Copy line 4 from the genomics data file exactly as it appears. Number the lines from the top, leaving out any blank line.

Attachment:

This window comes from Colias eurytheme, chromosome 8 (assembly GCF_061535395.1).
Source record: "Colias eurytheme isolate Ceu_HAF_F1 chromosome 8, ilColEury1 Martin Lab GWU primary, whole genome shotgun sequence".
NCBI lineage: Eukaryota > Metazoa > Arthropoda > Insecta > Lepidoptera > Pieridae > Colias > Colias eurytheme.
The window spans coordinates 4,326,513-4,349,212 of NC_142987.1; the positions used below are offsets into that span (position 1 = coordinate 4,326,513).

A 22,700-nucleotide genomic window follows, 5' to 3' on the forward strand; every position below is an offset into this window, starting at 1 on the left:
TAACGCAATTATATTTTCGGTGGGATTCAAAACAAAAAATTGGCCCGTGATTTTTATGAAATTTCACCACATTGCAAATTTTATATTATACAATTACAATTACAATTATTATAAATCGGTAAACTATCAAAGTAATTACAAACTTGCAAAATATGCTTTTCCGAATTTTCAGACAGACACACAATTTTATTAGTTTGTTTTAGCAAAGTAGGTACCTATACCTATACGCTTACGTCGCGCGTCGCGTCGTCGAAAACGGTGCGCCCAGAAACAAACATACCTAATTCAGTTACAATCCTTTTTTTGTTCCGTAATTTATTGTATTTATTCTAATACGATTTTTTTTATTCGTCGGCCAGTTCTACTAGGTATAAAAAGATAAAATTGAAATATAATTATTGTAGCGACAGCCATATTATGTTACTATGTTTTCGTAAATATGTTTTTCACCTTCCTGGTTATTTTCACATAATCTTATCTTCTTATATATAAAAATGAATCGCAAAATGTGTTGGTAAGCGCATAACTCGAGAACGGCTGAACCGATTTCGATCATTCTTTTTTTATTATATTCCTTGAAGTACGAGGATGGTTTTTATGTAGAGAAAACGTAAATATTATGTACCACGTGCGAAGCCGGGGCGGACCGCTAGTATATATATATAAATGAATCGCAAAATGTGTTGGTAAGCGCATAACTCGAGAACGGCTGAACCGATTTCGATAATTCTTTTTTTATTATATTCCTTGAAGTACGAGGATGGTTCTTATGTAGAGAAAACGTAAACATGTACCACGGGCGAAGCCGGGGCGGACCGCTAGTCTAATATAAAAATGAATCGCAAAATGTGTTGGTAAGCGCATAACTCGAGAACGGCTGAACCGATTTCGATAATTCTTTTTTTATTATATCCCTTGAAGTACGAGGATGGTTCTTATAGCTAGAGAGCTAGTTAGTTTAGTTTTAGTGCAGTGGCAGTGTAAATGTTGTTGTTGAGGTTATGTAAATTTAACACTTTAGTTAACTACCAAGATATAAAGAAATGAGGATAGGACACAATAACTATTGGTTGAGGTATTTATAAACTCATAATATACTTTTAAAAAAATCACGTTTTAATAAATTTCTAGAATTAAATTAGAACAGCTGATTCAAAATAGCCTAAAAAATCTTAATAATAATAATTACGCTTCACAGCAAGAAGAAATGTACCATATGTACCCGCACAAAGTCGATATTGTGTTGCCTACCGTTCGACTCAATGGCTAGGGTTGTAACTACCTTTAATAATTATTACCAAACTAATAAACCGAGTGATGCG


The window spans coordinates 4,326,513-4,349,212 of NC_142987.1; the positions used below are offsets into that span (position 1 = coordinate 4,326,513).